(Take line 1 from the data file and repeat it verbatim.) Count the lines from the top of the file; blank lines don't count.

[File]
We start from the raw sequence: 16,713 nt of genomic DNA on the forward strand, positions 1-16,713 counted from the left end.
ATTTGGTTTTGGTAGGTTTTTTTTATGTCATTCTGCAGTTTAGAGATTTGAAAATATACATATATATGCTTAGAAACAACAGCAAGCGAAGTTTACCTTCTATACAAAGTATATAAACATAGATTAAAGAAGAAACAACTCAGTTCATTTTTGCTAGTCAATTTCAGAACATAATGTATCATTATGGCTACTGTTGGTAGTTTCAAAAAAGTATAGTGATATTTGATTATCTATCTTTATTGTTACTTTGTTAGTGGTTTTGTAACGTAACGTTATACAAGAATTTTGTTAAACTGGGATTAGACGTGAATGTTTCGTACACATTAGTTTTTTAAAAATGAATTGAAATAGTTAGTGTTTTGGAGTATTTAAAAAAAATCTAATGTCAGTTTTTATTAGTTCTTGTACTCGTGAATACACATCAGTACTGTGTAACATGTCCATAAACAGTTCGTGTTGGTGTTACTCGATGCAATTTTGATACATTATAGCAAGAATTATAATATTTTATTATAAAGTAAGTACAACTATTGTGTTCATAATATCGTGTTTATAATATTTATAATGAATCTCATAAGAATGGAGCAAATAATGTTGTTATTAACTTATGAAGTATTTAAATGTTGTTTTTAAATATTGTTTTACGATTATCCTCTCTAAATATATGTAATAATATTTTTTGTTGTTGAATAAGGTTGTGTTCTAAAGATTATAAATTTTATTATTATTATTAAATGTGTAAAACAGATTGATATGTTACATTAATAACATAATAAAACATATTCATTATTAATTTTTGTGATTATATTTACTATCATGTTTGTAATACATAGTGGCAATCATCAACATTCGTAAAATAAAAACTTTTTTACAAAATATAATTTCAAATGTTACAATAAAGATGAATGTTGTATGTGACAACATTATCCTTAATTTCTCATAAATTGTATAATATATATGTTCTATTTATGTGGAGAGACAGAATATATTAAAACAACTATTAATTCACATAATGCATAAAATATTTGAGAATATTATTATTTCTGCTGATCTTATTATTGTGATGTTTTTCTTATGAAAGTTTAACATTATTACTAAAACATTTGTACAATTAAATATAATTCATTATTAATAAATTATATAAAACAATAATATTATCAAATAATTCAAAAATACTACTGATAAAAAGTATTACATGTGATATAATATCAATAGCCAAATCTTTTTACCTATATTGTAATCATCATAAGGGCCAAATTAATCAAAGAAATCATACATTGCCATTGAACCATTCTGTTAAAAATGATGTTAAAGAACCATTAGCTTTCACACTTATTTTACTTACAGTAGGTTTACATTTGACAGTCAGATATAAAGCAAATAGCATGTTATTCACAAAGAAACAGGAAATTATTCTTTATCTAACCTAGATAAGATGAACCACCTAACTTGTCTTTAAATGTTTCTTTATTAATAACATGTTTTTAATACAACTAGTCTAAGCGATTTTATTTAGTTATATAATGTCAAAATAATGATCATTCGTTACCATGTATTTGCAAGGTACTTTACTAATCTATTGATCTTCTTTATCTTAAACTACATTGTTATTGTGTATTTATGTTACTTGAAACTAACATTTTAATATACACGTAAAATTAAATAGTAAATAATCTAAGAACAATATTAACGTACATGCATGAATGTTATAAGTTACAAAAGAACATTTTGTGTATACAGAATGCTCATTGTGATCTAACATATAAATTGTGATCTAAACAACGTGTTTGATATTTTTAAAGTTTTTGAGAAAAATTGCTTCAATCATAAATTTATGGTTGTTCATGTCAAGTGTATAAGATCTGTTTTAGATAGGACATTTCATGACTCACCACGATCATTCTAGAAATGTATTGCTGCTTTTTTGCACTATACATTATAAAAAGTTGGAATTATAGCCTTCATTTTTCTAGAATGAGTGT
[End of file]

We start from the raw sequence: 16,713 nt of genomic DNA on the forward strand, positions 1-16,713 counted from the left end.